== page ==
Cook contemplated stepping aside
Alastair Cook considered dropping himself from England’s line-up but went on to prove his worth beyond doubt - even in a match reduced to almost Twenty20 proportions.
Captain Cook’s unbeaten 80 at the top of the order, from only 63 balls, steered England past what seemed a taxing target of 187 for eight with five balls and seven wickets to spare over India at the Rose Bowl.
They are therefore 1-0 up, with three NatWest Series matches to play, after their sixth successive victory in all completed contests against the tourists this summer.
Cook shared a brutal opening stand of 67 in 6.2 overs with Craig Kieswetter, then easily kept up the tempo on a very good batting surface under lights.
But when it became clear this one-day international would be reduced to only 23 overs per side, Cook - absent from England’s team in the shortest format for almost two years - did give at least some passing thought to stepping aside, saying: “That was mentioned in our dressing room.”
“We talked about it. But when we’re in a one-day competition you’re not allowed to bring new players in for Twenty20. You have to adapt, so I captained.”
Cook, whose 50-over credentials were even questioned when he was first named captain at the start of this summer, silenced those critics with a blazing tempo against Sri Lanka - and he was at it again here.
“It shows all the work I’m doing is the right work,” he said. “There’s still a huge amount I can improve on and stay on that upward curve. I’m just desperate to keep improving, so I can do that more often in the one-day side.”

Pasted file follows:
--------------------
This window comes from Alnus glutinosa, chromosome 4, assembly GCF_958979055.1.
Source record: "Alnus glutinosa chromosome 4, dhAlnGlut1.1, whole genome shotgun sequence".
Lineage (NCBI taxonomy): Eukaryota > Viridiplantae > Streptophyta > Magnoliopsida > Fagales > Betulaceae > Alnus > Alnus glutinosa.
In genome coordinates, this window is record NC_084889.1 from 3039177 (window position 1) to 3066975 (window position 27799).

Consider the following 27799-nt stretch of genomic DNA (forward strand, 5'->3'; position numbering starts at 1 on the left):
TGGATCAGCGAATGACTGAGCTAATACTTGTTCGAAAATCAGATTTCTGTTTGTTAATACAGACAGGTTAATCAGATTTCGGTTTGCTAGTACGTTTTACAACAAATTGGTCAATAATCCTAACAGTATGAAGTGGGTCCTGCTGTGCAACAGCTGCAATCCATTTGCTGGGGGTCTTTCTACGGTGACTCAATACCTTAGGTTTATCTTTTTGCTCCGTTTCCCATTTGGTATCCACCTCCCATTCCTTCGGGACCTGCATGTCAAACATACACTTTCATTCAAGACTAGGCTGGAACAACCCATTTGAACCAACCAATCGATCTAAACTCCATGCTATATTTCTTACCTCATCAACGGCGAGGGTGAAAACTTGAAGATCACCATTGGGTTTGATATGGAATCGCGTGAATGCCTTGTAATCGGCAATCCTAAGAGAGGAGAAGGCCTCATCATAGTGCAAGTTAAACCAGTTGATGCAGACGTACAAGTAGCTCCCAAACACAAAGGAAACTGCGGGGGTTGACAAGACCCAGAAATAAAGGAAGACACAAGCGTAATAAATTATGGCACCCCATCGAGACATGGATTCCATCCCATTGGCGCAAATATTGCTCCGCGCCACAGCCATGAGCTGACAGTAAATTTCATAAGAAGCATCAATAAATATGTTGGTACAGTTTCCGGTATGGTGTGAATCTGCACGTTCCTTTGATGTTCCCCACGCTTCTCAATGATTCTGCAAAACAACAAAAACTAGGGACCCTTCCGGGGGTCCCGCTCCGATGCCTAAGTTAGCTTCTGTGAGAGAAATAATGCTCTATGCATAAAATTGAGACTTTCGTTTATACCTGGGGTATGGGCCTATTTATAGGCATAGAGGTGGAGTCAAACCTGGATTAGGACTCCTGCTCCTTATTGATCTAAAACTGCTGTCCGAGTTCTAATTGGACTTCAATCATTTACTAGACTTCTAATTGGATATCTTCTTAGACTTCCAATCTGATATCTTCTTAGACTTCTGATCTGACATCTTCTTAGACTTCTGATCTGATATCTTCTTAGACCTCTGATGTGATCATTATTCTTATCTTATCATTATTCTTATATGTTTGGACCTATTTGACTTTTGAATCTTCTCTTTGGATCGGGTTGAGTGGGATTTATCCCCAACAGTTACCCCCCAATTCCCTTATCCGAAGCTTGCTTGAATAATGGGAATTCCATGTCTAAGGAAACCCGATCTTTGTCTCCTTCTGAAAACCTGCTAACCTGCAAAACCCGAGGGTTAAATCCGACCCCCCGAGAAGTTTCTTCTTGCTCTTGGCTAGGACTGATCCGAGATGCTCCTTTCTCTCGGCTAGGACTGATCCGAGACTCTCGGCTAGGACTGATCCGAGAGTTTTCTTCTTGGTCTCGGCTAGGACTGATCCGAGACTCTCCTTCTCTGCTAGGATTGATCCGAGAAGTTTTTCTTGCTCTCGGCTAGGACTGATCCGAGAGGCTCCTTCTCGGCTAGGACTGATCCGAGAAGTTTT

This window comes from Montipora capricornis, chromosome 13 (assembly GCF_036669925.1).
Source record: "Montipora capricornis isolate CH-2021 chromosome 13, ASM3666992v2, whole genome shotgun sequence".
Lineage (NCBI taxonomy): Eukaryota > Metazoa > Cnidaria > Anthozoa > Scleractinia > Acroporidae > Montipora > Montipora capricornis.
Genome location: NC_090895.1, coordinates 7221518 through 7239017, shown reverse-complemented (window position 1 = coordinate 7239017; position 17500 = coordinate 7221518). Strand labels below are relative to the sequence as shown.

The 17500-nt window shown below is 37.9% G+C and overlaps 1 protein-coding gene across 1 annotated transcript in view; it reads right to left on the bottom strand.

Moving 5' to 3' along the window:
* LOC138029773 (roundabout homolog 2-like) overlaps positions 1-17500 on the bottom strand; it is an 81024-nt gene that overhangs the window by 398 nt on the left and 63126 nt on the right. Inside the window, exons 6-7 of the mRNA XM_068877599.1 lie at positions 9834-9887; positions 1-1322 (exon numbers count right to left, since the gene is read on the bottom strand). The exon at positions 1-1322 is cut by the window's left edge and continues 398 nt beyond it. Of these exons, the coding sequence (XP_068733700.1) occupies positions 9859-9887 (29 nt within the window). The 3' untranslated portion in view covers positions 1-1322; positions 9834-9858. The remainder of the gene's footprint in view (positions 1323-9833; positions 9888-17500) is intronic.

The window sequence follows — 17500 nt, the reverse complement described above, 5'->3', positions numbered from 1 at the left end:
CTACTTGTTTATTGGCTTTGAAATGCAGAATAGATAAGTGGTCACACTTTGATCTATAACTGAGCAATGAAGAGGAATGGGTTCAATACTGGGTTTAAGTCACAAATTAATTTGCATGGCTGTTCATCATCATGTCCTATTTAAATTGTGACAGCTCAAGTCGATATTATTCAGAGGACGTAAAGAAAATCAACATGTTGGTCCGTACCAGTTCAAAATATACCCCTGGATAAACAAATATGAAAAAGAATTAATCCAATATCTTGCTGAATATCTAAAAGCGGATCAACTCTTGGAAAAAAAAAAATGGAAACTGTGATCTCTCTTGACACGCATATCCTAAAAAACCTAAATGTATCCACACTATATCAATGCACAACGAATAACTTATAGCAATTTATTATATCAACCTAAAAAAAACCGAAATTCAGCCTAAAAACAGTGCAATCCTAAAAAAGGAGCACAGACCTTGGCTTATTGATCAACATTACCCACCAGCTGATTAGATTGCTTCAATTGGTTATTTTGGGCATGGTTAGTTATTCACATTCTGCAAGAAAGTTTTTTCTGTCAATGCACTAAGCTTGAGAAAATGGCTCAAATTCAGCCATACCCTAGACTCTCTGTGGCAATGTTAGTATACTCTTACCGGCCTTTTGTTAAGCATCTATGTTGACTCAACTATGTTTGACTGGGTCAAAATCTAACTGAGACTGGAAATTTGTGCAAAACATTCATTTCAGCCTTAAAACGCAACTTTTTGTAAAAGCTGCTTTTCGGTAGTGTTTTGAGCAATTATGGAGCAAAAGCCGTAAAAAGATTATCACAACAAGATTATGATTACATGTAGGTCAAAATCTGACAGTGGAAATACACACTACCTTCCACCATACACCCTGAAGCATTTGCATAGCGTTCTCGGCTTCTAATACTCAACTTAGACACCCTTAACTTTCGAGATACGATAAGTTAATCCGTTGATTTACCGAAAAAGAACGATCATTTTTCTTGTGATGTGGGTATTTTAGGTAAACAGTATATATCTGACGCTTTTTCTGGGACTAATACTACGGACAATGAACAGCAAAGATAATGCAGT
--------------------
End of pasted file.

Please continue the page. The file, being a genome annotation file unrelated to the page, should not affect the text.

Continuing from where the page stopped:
Cook reserved praise for others instead - including Kieswetter, and the groundstaff for the pitch they produced.
“It was a bit frantic (in the field), but we restricted them to a total we could get. It was a decent score, but we thought it was a par score if we played well.
“Craig played brilliantly at the top of the order and left us just having to milk it to get there. That was the best wicket I’ve batted on for a long time.
“The bowlers said after a couple of overs that it wasn’t doing anything, and it was skidding onto the bat quite nicely under the lights.”
He was also grateful for the contributions of fit-again Graeme Swann and Ravi Bopara, who deputised for the injured Eoin Morgan and made a bright 24 from 20 balls.
“It gives Ravi a great chance,” he said. “We’ve got a really good squad, and it’s up to them to try to nail down a place.”
On Swann, who picked up 3-33 from five overs, he added: “He’s number one in the world - and on a non-turning wicket, especially with a wet ball, to take the wickets he did was an outstanding effort.”
Cook’s opposite number, Mahendra Singh Dhoni, said: “It was a tough day. We batted well to put 180-plus on the board. But the first powerplay was crucial - they got 60-odd runs and 100 from 10 overs and then they didn’t need to take any risks.
“We have been able to put runs on the board in the ODI series, which is a positive for us, but a bit of improvement is needed in the bowling department.
“Everybody tries their best, but almost all the bowlers went for runs.”
Changes seem unlikely, though, with Dhoni admitting: “We only have specialist bowlers left, which would mean going a batter light, and that is not something we are comfortable with - we need the extra batsman because most of our batsmen play aggressive cricket.
“We try to come up with plans that may work, but not much has worked so far for us.”